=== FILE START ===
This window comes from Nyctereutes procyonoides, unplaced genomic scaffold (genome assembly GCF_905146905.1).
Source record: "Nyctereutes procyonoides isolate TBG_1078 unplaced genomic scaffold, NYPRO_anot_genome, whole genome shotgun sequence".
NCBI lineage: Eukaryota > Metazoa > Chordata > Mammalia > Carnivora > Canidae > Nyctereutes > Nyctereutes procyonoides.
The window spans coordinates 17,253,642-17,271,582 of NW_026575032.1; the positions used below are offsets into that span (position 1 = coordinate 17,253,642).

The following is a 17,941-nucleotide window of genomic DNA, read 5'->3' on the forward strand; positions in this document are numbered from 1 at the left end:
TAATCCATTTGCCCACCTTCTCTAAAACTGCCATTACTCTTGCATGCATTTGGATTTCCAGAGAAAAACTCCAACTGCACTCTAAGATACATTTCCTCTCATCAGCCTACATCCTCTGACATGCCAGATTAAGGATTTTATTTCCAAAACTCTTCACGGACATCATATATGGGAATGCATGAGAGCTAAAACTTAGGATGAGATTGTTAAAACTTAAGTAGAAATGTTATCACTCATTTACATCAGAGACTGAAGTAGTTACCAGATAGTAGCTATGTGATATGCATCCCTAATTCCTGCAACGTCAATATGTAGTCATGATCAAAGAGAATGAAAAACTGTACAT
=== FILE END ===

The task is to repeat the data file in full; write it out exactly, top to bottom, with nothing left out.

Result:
This window comes from Nyctereutes procyonoides, unplaced genomic scaffold (genome assembly GCF_905146905.1).
Source record: "Nyctereutes procyonoides isolate TBG_1078 unplaced genomic scaffold, NYPRO_anot_genome, whole genome shotgun sequence".
NCBI lineage: Eukaryota > Metazoa > Chordata > Mammalia > Carnivora > Canidae > Nyctereutes > Nyctereutes procyonoides.
The window spans coordinates 17,253,642-17,271,582 of NW_026575032.1; the positions used below are offsets into that span (position 1 = coordinate 17,253,642).

The following is a 17,941-nucleotide window of genomic DNA, read 5'->3' on the forward strand; positions in this document are numbered from 1 at the left end:
TAATCCATTTGCCCACCTTCTCTAAAACTGCCATTACTCTTGCATGCATTTGGATTTCCAGAGAAAAACTCCAACTGCACTCTAAGATACATTTCCTCTCATCAGCCTACATCCTCTGACATGCCAGATTAAGGATTTTATTTCCAAAACTCTTCACGGACATCATATATGGGAATGCATGAGAGCTAAAACTTAGGATGAGATTGTTAAAACTTAAGTAGAAATGTTATCACTCATTTACATCAGAGACTGAAGTAGTTACCAGATAGTAGCTATGTGATATGCATCCCTAATTCCTGCAACGTCAATATGTAGTCATGATCAAAGAGAATGAAAAACTGTACAT